Hector Leaving Andromache

Giorgio De Chirico
1925, On View
Boca Raton Museum of Art

Born 1888, Volos, Greece
Died 1978, Rome, Italy
Terracotta
17 x 8 x 7 in.
Accession date: 1989
The Dr. and Mrs. John J. Mayers Collection

De Chirico’s art is often characterized by a poetic use of imagery and feelings of nostalgia, mystery and myth–all of which is aptly represented in Hector Leaving Andromache. Hector and Andromache are two of the many heroes and heroines in Homer’s epic poem, the Iliad. For thousands of years they have served as symbols of the exemplary loving and loyal married couple. De Chirico depicted the poignant moment of their farewell as Hector leaves for the battlefield, and certain death, to defend Troy against the Greeks. This portrayal not only relates an emotional moment in the tale, but also goes a step further to exemplify the Trojan sensibility of the appropriate attributes for their sex–Hector is the male ideal of stoicism in his rigid, battle-ready stance and Andromache is emotional in her tender embrace of her beloved husband.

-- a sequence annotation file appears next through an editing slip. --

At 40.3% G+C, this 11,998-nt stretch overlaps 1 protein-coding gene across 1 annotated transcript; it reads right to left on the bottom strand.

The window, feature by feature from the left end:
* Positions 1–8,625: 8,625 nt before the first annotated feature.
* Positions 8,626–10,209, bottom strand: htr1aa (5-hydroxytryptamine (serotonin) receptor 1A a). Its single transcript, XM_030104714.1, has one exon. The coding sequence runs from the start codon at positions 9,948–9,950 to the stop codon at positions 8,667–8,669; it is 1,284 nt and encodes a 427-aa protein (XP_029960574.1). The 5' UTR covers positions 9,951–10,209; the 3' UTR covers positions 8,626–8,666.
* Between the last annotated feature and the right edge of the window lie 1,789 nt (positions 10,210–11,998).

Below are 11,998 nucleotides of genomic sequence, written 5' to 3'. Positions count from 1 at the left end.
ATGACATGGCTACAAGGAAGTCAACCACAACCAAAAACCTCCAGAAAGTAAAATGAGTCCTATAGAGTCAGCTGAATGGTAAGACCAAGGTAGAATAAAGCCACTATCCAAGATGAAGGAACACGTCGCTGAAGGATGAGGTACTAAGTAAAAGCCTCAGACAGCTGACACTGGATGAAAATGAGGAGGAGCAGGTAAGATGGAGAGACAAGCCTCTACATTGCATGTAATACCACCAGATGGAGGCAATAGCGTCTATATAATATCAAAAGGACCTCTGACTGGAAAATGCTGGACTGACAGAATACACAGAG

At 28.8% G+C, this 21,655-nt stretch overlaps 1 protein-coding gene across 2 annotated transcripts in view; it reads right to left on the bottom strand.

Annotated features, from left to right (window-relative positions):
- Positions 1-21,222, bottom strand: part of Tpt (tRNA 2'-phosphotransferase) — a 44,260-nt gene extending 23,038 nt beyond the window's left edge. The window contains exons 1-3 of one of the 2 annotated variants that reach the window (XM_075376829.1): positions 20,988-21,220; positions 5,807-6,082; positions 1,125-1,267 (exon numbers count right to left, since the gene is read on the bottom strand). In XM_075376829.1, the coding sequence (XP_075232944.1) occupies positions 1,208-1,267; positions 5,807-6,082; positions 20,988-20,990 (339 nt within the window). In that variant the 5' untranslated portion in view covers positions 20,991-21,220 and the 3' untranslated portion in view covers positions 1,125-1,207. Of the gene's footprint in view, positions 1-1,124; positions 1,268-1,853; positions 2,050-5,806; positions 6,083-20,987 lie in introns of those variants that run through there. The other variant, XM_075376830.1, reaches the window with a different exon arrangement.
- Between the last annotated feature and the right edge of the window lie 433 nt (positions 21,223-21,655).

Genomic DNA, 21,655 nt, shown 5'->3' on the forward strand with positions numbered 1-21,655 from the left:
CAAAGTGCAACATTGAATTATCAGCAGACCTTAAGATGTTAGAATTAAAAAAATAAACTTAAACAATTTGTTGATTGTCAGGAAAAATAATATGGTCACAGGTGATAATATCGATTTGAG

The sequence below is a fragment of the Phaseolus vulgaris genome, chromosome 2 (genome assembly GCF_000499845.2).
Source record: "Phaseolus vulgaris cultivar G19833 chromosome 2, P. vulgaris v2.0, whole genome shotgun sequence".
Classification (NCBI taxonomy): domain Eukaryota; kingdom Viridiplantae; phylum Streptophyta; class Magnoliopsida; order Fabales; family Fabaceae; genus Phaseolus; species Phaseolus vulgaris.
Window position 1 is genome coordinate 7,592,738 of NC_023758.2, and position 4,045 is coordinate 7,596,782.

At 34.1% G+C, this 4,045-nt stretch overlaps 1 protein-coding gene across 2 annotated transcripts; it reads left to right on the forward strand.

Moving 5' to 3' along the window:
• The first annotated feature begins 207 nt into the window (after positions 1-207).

Lesson Plans

de Chirico Hector Leaving Andromache
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Giorgio De Chirico's Hector Leaving Andromache

Giorgio De Chirico, Hector Leaving Andromache, 1925, Terracotta. Acquired in 1989; Gift of the Dr. and Mrs. John J. Mayers Collection.